Oil Spill Cleanup Efforts Could Impact Taxpayers

Gulf Coast cleanup efforts may cause consumers to feel a new pinch at the pump.

By SHARE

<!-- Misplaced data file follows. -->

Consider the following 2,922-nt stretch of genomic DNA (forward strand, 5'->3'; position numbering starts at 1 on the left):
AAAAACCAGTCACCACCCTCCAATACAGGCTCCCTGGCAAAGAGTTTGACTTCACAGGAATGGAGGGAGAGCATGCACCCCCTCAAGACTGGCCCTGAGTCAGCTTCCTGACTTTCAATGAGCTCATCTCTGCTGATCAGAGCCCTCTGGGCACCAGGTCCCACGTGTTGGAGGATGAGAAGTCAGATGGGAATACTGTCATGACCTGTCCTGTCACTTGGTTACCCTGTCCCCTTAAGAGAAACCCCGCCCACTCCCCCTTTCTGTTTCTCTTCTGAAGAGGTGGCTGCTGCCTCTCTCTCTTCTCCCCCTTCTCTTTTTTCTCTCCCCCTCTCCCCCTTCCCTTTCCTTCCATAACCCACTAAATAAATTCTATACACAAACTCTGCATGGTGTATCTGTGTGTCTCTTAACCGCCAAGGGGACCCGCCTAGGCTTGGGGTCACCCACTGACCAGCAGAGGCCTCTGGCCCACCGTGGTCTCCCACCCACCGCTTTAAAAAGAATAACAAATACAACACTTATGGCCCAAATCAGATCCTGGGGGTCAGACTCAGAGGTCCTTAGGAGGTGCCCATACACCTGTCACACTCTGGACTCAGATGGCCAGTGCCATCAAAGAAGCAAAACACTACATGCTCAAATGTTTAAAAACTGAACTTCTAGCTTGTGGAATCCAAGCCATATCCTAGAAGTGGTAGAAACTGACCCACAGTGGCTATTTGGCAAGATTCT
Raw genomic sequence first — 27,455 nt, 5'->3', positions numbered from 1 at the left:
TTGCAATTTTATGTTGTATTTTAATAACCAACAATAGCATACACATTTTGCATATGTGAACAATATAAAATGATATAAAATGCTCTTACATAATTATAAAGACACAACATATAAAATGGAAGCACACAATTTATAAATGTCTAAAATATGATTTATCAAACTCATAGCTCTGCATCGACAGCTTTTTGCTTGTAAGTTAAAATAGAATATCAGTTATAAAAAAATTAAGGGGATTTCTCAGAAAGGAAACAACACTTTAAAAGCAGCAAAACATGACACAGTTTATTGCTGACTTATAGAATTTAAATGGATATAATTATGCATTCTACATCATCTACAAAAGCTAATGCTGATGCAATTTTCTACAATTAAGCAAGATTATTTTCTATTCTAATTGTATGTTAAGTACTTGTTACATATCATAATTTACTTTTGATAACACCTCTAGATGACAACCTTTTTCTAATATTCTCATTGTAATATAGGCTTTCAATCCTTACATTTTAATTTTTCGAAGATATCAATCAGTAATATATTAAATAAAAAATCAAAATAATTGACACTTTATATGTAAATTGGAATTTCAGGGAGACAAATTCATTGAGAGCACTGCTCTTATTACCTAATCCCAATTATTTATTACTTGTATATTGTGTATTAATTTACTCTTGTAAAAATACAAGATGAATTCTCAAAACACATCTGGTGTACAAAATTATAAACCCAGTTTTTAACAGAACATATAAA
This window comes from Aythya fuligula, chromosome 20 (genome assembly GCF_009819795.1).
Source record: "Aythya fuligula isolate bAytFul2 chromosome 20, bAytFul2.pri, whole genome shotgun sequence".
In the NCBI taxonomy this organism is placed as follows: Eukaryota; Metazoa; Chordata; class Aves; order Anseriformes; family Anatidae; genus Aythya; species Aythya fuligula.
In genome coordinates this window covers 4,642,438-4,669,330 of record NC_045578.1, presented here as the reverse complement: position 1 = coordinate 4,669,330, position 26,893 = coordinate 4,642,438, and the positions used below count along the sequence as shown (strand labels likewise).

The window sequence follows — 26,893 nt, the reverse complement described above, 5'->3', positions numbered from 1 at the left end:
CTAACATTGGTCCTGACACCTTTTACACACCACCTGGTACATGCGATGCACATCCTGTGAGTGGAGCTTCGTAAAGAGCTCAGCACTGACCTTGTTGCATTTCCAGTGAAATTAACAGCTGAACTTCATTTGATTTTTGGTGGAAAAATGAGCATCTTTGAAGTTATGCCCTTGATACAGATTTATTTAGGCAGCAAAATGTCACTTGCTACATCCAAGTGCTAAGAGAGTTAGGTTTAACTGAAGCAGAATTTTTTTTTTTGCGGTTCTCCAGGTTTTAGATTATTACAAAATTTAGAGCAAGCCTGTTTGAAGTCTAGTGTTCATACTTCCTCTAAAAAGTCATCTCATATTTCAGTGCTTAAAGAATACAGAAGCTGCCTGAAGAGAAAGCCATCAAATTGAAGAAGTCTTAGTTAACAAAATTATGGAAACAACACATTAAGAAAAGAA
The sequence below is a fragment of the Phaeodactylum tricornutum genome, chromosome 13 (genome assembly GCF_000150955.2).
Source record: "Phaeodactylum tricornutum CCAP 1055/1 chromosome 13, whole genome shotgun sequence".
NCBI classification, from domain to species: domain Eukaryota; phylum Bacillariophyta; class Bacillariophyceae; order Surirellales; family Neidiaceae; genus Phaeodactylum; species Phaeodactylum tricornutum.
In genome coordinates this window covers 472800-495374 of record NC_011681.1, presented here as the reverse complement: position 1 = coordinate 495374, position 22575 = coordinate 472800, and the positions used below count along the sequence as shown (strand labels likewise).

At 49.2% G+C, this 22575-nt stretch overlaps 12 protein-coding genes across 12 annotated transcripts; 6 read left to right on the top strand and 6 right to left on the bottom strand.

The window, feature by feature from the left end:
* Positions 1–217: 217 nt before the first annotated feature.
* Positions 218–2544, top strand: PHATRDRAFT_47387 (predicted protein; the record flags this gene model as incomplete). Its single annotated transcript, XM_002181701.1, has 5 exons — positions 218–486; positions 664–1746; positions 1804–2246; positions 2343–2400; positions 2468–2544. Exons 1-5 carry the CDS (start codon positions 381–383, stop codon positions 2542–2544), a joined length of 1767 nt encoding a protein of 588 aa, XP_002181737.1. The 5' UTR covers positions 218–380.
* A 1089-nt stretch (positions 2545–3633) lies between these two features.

Cleaning up the Deepwater Horizon oil rig explosion has already cost millions in tax dollars, which the feds hope to recover from oil giant BP. But if some conservationists eager to restore the whole Gulf Coast—even those parts untouched by the spill—get their way, taxpayers could feel a new pinch at the pump. The Nature Conservancy, which has worked on Gulf restoration projects for years, is pushing for a fund of $600 million per year to fix the Gulf from Texas to Florida over the next 20 years. It is backing a plan that would raise money from BP, impose a new per-barrel oil tax, and get revenue from offshore oil and gas rigs. “Now we’re trying to get the money to do the projects at a scale that really makes a difference,” says Cindy Brown, head of the Conservancy’s Gulf program.


 

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